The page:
“It was a cynical time, the Bicentennial. We were spiritually exhausted from the aftermath of an unnecessary war, the Watergate hearings, and revelations of our government’s cover up and conspiracy against its people.” ~Connie Young Yu, Patchwork History: The People’s Bicentennial Quilt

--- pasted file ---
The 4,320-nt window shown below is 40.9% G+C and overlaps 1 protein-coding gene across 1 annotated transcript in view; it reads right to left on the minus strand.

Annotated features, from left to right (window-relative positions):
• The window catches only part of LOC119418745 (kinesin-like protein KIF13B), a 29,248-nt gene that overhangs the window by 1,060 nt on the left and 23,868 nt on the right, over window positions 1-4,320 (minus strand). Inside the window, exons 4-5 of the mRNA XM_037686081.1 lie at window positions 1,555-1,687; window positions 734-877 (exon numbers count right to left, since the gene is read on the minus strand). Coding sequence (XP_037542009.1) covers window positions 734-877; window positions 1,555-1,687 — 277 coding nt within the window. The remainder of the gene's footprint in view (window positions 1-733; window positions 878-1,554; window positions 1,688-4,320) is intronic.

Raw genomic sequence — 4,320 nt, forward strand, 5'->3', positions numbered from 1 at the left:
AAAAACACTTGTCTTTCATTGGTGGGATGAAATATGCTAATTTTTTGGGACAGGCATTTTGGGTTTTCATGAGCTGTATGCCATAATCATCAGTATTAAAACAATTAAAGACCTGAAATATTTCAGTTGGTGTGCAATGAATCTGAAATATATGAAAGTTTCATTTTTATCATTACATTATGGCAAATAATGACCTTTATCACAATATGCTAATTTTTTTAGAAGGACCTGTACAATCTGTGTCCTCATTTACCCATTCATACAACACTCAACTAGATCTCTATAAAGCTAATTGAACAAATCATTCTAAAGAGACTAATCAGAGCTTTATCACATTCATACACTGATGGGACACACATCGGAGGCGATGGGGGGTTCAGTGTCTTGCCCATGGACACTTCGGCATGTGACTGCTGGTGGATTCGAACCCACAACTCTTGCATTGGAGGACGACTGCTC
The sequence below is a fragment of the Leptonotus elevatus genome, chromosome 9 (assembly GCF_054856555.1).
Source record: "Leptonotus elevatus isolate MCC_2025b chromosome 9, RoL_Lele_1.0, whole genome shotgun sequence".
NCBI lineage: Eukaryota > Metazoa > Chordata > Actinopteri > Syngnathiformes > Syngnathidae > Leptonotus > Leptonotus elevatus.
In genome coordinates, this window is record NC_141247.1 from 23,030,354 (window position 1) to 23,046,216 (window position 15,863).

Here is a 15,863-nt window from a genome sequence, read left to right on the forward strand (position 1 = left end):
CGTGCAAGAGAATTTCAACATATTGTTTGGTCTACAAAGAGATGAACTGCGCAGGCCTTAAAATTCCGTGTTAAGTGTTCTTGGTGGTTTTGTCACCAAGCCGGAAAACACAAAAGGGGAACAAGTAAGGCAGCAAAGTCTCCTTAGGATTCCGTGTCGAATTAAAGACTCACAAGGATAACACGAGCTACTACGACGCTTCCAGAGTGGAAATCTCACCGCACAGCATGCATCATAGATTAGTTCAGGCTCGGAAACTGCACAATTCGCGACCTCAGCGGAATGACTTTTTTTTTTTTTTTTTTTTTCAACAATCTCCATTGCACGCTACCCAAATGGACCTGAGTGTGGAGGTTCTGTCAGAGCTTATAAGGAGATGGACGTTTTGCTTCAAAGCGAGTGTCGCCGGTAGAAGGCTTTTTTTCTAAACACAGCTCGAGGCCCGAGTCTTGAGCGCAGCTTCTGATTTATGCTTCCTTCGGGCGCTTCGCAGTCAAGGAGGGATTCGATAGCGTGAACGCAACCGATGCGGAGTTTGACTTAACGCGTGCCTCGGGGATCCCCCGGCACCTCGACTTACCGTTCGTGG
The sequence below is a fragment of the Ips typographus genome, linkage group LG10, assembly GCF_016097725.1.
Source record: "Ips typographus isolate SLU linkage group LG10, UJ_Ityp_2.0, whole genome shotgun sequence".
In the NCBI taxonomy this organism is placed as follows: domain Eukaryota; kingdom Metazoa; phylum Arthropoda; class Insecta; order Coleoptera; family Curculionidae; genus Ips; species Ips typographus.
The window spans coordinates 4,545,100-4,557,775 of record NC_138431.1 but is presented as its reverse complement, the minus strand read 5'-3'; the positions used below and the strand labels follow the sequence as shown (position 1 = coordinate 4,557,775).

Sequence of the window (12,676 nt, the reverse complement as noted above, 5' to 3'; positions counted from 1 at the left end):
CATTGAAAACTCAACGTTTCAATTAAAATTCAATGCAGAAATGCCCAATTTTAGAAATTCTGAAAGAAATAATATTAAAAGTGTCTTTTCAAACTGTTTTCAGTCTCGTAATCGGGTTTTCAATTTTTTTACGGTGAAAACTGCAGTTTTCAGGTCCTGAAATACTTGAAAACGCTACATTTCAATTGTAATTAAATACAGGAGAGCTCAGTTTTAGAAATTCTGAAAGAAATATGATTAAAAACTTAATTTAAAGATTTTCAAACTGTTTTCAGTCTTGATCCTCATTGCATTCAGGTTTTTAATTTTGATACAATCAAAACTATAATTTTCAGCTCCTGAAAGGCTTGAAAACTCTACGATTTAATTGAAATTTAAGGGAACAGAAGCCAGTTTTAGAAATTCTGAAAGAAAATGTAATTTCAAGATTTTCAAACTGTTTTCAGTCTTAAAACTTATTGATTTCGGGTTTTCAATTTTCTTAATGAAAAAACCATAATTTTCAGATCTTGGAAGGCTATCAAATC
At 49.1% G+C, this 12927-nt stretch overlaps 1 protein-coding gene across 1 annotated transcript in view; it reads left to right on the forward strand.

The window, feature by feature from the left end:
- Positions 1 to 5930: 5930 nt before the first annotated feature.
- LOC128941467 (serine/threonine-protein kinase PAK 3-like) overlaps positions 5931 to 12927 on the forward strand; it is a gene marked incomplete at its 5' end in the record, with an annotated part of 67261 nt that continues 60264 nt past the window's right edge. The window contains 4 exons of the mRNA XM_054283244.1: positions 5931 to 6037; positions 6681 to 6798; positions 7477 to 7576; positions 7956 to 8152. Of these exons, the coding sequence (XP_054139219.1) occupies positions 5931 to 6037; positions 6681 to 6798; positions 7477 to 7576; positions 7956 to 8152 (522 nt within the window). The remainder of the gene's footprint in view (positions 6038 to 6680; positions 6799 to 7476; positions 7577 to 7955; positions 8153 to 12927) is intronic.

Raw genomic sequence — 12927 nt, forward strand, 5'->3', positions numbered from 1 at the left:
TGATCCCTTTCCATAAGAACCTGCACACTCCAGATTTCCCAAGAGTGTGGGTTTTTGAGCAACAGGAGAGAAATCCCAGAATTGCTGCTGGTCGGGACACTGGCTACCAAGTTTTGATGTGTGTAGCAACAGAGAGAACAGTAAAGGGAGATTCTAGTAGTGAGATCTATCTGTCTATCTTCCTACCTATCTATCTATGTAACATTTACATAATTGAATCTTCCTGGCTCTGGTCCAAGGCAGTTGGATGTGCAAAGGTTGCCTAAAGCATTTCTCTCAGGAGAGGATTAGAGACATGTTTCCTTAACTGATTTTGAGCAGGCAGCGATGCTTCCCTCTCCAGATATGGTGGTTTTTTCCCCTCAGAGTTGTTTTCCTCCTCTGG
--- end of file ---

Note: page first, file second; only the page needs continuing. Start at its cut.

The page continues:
The People’s Bicentennial Quilt was made in response to the nostalgic quilts and other celebrations of the Bicentennial that continued to present American history through rose-colored glasses. The makers, a group of women from California, decided to celebrate the freedoms won in the 1960s and 1970s as a means of presenting history to the public from multiple viewpoints. Blocks on the quilt include celebratory times like the signing of the Declaration of Independence, but makers also depicted slaves being sold on the block, Chinese workers on the railroad, Japanese internment camps of World War II, and women fighting for suffrage and fair labor practices. Organizer of the project, Gen Guracar, wrote that by making a quilt, they were participating in a long tradition of women who had recorded their lives in their quilts.